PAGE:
Batora: Lost Haven | PC Review
Batora: Lost Haven, developed by Stormind Games and published by Team17 is an isometric action RPG. It is currently available on Windows PC, PlayStation, Xbox, and Nintendo Switch, and for the purpose of my review I was playing the Windows PC version.
Batora: Lost Haven puts you in the role of Avril, a young girl who lives in the ruins of London. Avril wakes up after having some bizarre dreams relating to the end of the world. Avril then discovers that she is now on a journey to becoming a hero and has been named the “Keeper of Balance”. This role has been imbued to her through two gods, that are known as Sun and Moon, and the aim as the “Keeper of Balance” is to help fix the Earth. To achieve this goal, Avril has to travel across different planets and repair the cores of these planets, ultimately saving her home from total annihilation. Certain choices that you make throughout the game will impact the story and making choices of a certain nature will also impact Avril’s level and allow you to branch out your character's build in other unexpected ways; alongside this, there are multiple endings that you can play through that vary depending on these choices. Whilst there are choices to make, there is no real clear-cut “good” or “evil” path, one path is known as “conqueror” and the other is known as “defender” - one focuses on rash decisions driven by pure instinct, the other driven by compassion and kindness; so, take the choices with whatever viewpoint you prefer, not simply what is inherently “good” or “bad”.
Initially, the combat in Batora: Lost Haven felt quite stale. I say initially because this feeling quickly left as certain things became apparent to me and began to make sense. As the Keeper of Balance, you’ll have the power of both the Sun God and the Moon God to help you. These powers are something that you can swap between in a simple click of a button, and switching between the two is necessary between most fights. Some enemies will have a yellow health bar, and others will have a purple health bar, meaning that they are weak to either the Sun attacks or the Moon attacks. Once this idea became integrated into the game, I instantly began to enjoy the combat more than originally, and this stale feeling left for me. The boss fights in particular to me felt really enjoyable and a genuine challenge, as the bosses weren’t simply weak to one type of damage for the duration of the fight, and instead, I was having to switch which powers I was using repeatedly to make sure I was doing optimum damage. Being new to mouse and keyboard, I was quite concerned with how the twin-stick, isometric view would work for me in this setting, however it actually worked really well for me and didn’t take long for me to master. The combat to an extent really felt very reminiscent of V Rising which is a game I have spent a lot of time on and was the first PC game I ever played, so perhaps a portion of my enjoyment of Batora: Lost Haven was that sense of familiarity and nostalgia from my early days as a PC owner (not like that was terribly long ago).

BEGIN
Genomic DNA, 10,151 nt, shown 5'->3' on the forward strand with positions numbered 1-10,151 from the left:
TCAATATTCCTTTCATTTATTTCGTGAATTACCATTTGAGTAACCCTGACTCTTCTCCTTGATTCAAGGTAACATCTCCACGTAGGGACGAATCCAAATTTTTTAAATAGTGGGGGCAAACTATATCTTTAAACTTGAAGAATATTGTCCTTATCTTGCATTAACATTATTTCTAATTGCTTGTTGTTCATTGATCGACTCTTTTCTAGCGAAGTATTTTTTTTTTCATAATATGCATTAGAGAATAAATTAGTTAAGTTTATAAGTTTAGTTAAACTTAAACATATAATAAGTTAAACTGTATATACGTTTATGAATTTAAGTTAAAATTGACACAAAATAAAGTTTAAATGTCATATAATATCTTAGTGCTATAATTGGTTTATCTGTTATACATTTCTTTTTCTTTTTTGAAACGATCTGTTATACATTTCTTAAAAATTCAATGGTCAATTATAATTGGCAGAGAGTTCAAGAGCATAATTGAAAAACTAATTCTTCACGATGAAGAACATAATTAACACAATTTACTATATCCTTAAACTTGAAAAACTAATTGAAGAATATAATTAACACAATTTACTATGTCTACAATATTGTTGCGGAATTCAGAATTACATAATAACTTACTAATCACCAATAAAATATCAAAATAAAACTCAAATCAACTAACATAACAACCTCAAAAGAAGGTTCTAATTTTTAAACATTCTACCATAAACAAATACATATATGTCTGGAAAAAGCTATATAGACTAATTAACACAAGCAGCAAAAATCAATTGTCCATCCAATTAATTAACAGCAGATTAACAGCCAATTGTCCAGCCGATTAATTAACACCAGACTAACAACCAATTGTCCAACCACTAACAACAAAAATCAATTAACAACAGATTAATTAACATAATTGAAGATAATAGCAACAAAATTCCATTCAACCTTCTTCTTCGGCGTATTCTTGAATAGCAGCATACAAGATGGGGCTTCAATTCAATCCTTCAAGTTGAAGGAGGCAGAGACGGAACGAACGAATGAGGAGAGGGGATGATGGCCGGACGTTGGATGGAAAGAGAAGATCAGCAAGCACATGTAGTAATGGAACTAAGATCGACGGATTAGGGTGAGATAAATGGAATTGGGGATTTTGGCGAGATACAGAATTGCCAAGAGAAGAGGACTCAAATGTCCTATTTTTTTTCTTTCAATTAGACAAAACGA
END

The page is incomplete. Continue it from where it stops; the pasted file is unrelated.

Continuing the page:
Throughout, there are also puzzles to solve, which I found to be wonderful. The puzzles simply use the mechanics of the Sun and Moon powers rather than involving new and convoluted mechanics, which is another big plus for me. They were logical and made sense instead of feeling ridiculous and obscure just for no reason. Sometimes they can even be avoided entirely if it just isn’t gelling with you. For example, there is one puzzle where there is a riddle attached. You could choose to just ignore the riddle and try to solve it with trial and error, or you could use the riddle to figure it out, or you could just opt to use your powers and skip the puzzle altogether.
Batora: Lost Haven really was a bit of an unexpected delight for me. It isn’t overly challenging in a frustrating sense, but is challenging enough to remain fresh and for me to have somehow lost my entire day to the game, which is absolutely no critique. Initially, the game wouldn’t open due to an Unreal Engine error, however, after a fresh install, the game worked perfectly fine and ran like a dream throughout. The combat system really is excellent and kept me constantly engaged rather than just picking my favourite combat method and sticking to it throughout, instead I was forced to adapt and get used to both combat systems. The storytelling was excellent, and I didn’t just feel engrossed in the gameplay, but also felt like I actually cared for the plot and the fate of the characters.
Lj’s Rating: 4 out of 5.
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